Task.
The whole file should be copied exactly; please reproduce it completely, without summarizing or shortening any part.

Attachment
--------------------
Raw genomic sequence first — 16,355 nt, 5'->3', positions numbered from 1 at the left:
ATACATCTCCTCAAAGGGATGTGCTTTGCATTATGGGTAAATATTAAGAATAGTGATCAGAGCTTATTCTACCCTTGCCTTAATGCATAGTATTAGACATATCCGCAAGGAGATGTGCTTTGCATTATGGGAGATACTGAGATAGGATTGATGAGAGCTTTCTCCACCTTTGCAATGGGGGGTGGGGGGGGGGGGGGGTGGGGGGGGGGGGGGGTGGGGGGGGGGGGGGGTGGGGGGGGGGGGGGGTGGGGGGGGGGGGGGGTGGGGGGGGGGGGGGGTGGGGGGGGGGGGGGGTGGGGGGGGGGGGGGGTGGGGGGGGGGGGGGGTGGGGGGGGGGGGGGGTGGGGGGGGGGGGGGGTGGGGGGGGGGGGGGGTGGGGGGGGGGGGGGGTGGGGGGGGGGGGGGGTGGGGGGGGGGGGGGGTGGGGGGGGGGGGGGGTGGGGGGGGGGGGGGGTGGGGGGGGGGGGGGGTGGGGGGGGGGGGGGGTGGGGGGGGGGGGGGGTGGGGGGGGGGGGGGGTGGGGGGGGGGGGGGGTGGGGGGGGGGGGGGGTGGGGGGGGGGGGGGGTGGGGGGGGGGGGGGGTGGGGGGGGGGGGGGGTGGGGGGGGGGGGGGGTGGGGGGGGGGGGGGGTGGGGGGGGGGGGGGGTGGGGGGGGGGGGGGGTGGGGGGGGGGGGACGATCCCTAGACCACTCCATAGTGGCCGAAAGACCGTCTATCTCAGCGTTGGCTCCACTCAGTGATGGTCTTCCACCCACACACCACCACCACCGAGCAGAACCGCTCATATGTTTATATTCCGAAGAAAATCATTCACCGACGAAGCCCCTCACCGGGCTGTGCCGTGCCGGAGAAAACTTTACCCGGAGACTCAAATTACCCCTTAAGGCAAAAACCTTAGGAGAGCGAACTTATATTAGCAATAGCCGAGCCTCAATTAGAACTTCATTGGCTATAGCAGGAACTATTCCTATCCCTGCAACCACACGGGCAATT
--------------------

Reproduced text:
Raw genomic sequence first — 16,355 nt, 5'->3', positions numbered from 1 at the left:
ATACATCTCCTCAAAGGGATGTGCTTTGCATTATGGGTAAATATTAAGAATAGTGATCAGAGCTTATTCTACCCTTGCCTTAATGCATAGTATTAGACATATCCGCAAGGAGATGTGCTTTGCATTATGGGAGATACTGAGATAGGATTGATGAGAGCTTTCTCCACCTTTGCAATGGGGGGTGGGGGGGGGGGGGGGTGGGGGGGGGGGGGGGTGGGGGGGGGGGGGGGTGGGGGGGGGGGGGGGTGGGGGGGGGGGGGGGTGGGGGGGGGGGGGGGTGGGGGGGGGGGGGGGTGGGGGGGGGGGGGGGTGGGGGGGGGGGGGGGTGGGGGGGGGGGGGGGTGGGGGGGGGGGGGGGTGGGGGGGGGGGGGGGTGGGGGGGGGGGGGGGTGGGGGGGGGGGGGGGTGGGGGGGGGGGGGGGTGGGGGGGGGGGGGGGTGGGGGGGGGGGGGGGTGGGGGGGGGGGGGGGTGGGGGGGGGGGGGGGTGGGGGGGGGGGGGGGTGGGGGGGGGGGGGGGTGGGGGGGGGGGGGGGTGGGGGGGGGGGGGGGTGGGGGGGGGGGGGGGTGGGGGGGGGGGGGGGTGGGGGGGGGGGGGGGTGGGGGGGGGGGGGGGTGGGGGGGGGGGGGGGTGGGGGGGGGGGGGGGTGGGGGGGGGGGGGGGTGGGGGGGGGGGGACGATCCCTAGACCACTCCATAGTGGCCGAAAGACCGTCTATCTCAGCGTTGGCTCCACTCAGTGATGGTCTTCCACCCACACACCACCACCACCGAGCAGAACCGCTCATATGTTTATATTCCGAAGAAAATCATTCACCGACGAAGCCCCTCACCGGGCTGTGCCGTGCCGGAGAAAACTTTACCCGGAGACTCAAATTACCCCTTAAGGCAAAAACCTTAGGAGAGCGAACTTATATTAGCAATAGCCGAGCCTCAATTAGAACTTCATTGGCTATAGCAGGAACTATTCCTATCCCTGCAACCACACGGGCAATT